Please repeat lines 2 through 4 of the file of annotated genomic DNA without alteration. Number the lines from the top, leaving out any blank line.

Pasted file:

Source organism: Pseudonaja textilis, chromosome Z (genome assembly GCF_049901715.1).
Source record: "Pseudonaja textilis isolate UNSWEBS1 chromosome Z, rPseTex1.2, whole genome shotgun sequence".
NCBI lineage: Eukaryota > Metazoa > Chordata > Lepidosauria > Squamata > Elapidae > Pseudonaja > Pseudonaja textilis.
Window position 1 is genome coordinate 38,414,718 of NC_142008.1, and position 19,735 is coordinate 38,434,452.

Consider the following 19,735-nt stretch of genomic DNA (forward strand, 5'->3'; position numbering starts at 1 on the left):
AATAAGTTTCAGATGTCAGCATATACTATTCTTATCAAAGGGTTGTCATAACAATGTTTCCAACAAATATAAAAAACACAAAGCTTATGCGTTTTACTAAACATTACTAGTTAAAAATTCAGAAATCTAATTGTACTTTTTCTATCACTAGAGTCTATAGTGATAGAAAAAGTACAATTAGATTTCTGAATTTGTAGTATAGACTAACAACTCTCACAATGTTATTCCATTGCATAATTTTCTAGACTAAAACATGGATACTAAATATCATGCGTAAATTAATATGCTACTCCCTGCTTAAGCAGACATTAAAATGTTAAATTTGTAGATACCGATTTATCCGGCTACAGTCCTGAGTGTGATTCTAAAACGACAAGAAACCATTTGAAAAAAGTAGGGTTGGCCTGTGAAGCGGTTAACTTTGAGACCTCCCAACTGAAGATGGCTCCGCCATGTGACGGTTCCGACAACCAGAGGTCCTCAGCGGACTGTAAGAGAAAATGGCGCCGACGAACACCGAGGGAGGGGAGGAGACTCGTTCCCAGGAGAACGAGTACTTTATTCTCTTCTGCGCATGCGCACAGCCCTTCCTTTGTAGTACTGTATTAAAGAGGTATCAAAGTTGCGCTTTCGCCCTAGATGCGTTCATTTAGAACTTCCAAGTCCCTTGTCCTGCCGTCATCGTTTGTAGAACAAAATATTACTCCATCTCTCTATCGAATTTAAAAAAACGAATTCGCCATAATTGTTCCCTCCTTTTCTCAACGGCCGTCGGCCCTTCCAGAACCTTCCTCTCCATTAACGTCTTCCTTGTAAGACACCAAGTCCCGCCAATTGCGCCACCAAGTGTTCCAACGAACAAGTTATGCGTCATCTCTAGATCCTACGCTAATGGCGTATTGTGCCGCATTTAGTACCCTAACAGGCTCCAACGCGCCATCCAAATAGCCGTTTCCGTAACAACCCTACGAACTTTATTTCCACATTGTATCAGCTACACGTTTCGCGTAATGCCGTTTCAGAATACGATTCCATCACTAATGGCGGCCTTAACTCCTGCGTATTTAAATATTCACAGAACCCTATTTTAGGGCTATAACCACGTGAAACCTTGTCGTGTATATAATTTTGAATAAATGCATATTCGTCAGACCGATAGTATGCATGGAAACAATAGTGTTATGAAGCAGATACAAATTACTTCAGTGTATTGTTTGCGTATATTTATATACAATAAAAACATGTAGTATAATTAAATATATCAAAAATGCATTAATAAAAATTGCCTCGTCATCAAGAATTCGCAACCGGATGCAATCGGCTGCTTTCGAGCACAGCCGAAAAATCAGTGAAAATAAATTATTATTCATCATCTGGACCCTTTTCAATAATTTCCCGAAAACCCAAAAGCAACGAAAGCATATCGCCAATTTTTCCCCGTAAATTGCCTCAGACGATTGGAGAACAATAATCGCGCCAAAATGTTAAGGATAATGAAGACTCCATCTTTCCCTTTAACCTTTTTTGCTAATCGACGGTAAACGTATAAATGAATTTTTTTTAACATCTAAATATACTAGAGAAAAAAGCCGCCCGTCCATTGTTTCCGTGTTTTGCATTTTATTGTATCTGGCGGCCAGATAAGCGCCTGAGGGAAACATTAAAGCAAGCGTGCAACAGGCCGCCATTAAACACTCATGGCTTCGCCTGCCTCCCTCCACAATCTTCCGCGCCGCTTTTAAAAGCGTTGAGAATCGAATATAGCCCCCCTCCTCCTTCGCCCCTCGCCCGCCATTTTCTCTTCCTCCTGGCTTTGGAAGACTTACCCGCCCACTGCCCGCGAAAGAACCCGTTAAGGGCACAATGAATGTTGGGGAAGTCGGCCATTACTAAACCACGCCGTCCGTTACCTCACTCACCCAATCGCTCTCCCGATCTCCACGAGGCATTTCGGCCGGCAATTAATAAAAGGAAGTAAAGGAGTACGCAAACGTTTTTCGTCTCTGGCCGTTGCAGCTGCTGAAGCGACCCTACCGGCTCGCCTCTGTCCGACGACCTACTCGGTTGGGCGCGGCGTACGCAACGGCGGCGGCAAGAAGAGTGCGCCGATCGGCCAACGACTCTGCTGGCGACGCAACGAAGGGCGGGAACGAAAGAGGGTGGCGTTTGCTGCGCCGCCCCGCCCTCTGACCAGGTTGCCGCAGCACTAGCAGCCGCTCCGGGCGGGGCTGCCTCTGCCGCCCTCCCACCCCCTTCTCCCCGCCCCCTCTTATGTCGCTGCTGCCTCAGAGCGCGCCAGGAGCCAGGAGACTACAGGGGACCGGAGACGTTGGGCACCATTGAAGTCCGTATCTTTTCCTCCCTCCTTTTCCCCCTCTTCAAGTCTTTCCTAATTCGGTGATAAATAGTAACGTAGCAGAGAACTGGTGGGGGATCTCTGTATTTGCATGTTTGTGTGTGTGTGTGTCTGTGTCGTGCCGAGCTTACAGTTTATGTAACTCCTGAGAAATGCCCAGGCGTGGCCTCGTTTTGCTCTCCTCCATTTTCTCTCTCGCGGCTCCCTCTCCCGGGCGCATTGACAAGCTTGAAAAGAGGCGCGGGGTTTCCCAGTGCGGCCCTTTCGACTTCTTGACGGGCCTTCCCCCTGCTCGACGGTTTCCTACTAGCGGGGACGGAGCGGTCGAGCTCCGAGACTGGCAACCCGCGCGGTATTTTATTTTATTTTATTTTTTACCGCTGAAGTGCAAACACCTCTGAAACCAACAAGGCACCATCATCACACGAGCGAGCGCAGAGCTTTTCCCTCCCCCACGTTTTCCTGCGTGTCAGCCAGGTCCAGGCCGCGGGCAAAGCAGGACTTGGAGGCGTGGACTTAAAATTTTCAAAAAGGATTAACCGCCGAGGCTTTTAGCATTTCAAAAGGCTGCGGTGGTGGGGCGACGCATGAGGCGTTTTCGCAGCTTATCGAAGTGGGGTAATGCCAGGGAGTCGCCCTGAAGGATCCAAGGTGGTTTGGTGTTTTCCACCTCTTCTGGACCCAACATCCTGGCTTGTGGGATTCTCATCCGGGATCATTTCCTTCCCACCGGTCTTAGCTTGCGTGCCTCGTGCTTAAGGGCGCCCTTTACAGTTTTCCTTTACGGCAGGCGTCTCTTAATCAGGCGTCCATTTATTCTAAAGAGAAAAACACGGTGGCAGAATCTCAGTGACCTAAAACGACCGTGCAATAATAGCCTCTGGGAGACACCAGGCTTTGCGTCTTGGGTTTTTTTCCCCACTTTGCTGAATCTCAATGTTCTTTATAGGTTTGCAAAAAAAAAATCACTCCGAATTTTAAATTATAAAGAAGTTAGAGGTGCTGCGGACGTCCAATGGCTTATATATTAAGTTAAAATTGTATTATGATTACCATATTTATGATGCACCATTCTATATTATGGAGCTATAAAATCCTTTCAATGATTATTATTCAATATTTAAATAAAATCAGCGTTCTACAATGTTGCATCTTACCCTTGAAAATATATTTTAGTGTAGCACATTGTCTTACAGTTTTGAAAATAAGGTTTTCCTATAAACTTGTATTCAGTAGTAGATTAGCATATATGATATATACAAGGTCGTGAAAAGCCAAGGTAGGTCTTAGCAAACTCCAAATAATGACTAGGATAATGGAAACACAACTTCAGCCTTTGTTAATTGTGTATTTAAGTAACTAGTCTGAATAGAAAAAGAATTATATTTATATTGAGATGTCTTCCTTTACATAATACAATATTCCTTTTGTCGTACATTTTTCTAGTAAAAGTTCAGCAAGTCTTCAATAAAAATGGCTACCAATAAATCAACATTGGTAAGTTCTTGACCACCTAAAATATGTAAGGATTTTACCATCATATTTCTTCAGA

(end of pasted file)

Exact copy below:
Source record: "Pseudonaja textilis isolate UNSWEBS1 chromosome Z, rPseTex1.2, whole genome shotgun sequence".
NCBI lineage: Eukaryota > Metazoa > Chordata > Lepidosauria > Squamata > Elapidae > Pseudonaja > Pseudonaja textilis.
Window position 1 is genome coordinate 38,414,718 of NC_142008.1, and position 19,735 is coordinate 38,434,452.